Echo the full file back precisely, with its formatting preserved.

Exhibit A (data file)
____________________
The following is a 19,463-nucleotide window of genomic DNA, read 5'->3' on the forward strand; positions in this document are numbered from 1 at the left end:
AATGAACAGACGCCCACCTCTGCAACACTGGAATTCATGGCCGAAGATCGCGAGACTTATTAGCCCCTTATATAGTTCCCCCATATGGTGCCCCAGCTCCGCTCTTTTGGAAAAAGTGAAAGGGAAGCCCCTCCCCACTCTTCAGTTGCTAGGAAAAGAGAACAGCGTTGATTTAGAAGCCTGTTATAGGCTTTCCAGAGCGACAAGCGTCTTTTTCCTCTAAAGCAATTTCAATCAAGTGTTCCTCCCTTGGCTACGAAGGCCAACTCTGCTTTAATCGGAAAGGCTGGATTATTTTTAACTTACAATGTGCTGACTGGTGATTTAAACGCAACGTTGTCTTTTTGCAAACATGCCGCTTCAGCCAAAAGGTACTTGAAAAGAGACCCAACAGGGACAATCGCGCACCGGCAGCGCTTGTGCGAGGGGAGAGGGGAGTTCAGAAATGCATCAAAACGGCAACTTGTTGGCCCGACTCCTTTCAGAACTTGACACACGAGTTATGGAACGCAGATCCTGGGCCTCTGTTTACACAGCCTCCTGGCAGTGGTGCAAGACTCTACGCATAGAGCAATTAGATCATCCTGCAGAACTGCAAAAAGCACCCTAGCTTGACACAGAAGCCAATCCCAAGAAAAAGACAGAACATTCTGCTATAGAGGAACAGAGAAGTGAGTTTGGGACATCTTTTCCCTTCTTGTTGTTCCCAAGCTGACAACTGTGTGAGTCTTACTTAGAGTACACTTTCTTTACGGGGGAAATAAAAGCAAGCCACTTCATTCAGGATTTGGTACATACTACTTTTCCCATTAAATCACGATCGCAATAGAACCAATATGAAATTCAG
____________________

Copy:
The following is a 19,463-nucleotide window of genomic DNA, read 5'->3' on the forward strand; positions in this document are numbered from 1 at the left end:
AATGAACAGACGCCCACCTCTGCAACACTGGAATTCATGGCCGAAGATCGCGAGACTTATTAGCCCCTTATATAGTTCCCCCATATGGTGCCCCAGCTCCGCTCTTTTGGAAAAAGTGAAAGGGAAGCCCCTCCCCACTCTTCAGTTGCTAGGAAAAGAGAACAGCGTTGATTTAGAAGCCTGTTATAGGCTTTCCAGAGCGACAAGCGTCTTTTTCCTCTAAAGCAATTTCAATCAAGTGTTCCTCCCTTGGCTACGAAGGCCAACTCTGCTTTAATCGGAAAGGCTGGATTATTTTTAACTTACAATGTGCTGACTGGTGATTTAAACGCAACGTTGTCTTTTTGCAAACATGCCGCTTCAGCCAAAAGGTACTTGAAAAGAGACCCAACAGGGACAATCGCGCACCGGCAGCGCTTGTGCGAGGGGAGAGGGGAGTTCAGAAATGCATCAAAACGGCAACTTGTTGGCCCGACTCCTTTCAGAACTTGACACACGAGTTATGGAACGCAGATCCTGGGCCTCTGTTTACACAGCCTCCTGGCAGTGGTGCAAGACTCTACGCATAGAGCAATTAGATCATCCTGCAGAACTGCAAAAAGCACCCTAGCTTGACACAGAAGCCAATCCCAAGAAAAAGACAGAACATTCTGCTATAGAGGAACAGAGAAGTGAGTTTGGGACATCTTTTCCCTTCTTGTTGTTCCCAAGCTGACAACTGTGTGAGTCTTACTTAGAGTACACTTTCTTTACGGGGGAAATAAAAGCAAGCCACTTCATTCAGGATTTGGTACATACTACTTTTCCCATTAAATCACGATCGCAATAGAACCAATATGAAATTCAG